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Ann Rheum Dis 71:i46-i54 doi:10.1136/annrheumdis-2011-200593
  • Supplement

HDAC inhibitor therapy in autoimmunity and transplantation

  1. Liqing Wang1
  1. 1Department of Pathology and Laboratory Medicine, Children's Hospital of Philadelphia and University of Pennsylvania School of Medicine, Philadelphia, Pennsylvania, USA
  2. 2Division of Nephrology, Department of Pediatrics, Children's Hospital of Philadelphia and University of Pennsylvania School of Medicine, Philadelphia, Pennsylvania, USA
  1. Correspondence to Wayne W Hancock, Division of Transplant Immunology, Pathology and Laboratory Medicine, 916B Abramson Research Center, The Children's Hospital of Philadelphia, 3615 Civic Center Boulevard, Philadelphia, PA 19104-4318, USA; whancock{at}mail.med.upenn.edu
  • Received 6 October 2011
  • Accepted 14 October 2011

Abstract

Pharmacological inhibitors of histone/protein deacetylases (HDACi) have considerable therapeutic potential as anti-inflammatory and immunosuppressive drugs. The utility of HDACi as anti-inflammatory agents is dependent upon their proving safe and effective in experimental models. Current pan-HDACi compounds are ill-suited to this role, given the broad distribution of target HDACs and their complex and multifaceted mechanisms of action. By contrast, the development of isoform-selective HDACi may provide important new tools for treatment in autoimmunity and transplantation. This review discusses which HDACs are worthwhile targets in inflammation, and the progress made towards their therapeutic inhibition, including the use of HDAC subclass and isoform-selective HDACi to promote the functions of Foxp3+ T-regulatory cells.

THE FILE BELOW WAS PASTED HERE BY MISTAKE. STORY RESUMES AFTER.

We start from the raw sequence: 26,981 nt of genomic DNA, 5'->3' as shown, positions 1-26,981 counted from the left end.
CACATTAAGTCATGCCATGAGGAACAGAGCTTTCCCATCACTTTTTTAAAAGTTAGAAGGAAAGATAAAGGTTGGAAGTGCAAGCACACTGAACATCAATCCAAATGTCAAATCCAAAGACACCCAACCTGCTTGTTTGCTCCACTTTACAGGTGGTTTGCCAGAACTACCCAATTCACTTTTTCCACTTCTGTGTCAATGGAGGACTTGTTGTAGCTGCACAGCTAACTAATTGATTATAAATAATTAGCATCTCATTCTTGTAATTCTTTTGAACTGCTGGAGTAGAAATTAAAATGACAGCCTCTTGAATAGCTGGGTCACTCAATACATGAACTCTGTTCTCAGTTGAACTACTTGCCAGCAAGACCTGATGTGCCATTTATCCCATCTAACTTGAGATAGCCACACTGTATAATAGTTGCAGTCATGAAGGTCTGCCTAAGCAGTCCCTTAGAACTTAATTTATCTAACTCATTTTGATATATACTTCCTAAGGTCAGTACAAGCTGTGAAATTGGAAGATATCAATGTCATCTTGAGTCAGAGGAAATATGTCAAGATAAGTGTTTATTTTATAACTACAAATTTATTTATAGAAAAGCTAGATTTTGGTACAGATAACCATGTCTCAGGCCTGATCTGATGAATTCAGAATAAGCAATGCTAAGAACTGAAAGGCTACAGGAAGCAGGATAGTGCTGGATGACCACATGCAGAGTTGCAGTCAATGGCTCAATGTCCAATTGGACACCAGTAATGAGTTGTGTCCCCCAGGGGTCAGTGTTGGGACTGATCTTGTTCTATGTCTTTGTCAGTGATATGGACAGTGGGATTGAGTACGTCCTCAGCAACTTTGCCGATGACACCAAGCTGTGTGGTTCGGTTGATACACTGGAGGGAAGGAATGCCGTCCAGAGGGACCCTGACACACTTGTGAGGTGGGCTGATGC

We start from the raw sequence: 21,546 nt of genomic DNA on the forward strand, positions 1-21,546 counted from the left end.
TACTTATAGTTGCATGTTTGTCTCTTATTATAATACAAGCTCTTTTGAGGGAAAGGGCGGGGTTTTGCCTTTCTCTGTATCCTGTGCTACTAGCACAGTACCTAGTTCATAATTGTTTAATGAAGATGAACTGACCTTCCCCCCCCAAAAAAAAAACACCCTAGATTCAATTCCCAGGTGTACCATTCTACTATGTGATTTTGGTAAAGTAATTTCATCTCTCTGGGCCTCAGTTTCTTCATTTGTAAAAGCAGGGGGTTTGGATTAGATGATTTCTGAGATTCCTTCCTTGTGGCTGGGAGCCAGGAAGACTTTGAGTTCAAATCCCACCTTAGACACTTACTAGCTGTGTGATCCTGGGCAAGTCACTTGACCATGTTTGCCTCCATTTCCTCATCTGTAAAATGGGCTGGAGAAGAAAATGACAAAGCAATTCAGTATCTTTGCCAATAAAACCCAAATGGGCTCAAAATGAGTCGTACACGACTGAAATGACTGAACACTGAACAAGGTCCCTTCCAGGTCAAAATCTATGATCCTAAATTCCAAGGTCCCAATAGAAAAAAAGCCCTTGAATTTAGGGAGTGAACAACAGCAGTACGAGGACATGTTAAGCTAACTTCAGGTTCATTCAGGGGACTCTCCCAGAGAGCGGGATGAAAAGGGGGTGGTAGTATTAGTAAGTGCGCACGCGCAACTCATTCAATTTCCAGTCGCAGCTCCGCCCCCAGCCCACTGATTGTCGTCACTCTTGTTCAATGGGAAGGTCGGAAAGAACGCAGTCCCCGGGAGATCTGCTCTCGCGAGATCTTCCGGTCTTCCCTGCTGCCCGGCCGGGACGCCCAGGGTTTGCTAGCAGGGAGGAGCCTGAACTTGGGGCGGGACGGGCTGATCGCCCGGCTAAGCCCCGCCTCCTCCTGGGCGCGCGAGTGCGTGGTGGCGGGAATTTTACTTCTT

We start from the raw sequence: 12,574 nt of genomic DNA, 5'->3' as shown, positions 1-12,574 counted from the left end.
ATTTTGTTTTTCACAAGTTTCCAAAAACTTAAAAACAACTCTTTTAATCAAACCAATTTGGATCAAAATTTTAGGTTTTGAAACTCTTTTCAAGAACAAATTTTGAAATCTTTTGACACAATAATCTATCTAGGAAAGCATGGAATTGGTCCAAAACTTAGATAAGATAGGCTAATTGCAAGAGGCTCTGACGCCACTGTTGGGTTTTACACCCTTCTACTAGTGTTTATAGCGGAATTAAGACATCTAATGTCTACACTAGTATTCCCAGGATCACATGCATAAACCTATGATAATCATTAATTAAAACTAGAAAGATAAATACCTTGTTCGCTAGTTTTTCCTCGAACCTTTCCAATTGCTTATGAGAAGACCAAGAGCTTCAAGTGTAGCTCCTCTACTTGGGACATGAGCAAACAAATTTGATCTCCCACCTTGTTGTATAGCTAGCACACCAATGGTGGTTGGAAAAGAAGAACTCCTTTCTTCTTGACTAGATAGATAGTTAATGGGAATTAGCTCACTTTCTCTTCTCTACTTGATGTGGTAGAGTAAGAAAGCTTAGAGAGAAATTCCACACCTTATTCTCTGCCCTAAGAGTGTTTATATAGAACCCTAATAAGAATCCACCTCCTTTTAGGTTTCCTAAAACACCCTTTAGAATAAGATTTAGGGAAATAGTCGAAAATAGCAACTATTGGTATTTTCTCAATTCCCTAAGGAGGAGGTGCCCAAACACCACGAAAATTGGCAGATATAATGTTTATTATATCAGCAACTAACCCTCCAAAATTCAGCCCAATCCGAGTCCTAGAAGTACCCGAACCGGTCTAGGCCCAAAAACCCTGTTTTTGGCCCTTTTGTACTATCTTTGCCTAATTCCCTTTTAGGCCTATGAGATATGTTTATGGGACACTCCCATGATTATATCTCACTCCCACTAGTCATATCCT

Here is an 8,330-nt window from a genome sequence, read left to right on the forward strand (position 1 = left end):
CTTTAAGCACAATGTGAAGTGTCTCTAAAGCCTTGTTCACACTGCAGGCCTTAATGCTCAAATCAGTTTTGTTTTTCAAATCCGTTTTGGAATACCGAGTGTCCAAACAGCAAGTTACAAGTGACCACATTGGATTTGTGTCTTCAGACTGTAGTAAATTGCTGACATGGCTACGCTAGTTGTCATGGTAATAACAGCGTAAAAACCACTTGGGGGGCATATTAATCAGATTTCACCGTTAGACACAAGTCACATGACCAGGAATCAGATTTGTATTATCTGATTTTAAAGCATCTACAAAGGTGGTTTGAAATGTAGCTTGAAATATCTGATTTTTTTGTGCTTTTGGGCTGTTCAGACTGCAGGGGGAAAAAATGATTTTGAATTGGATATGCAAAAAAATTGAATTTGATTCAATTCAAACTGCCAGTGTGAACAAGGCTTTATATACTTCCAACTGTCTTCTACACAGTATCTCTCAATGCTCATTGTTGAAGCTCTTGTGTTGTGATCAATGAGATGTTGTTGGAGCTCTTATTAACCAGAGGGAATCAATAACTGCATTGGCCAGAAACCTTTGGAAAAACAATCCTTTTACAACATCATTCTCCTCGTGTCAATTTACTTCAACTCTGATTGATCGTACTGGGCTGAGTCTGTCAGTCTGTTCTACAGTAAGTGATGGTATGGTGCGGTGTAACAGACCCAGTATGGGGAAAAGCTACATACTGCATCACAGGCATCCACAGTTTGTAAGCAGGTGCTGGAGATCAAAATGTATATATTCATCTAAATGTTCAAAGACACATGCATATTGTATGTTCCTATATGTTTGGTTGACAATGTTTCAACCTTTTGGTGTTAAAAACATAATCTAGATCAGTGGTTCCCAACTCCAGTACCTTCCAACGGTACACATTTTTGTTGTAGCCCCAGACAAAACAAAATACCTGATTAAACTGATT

Footnotes

  • Funding National Institutes of Health. Supported in part by a research grant from the National Institutes of Health to WWH (P01AI073489).

  • Competing interests None.

  • Provenance and peer review Commissioned; externally peer reviewed.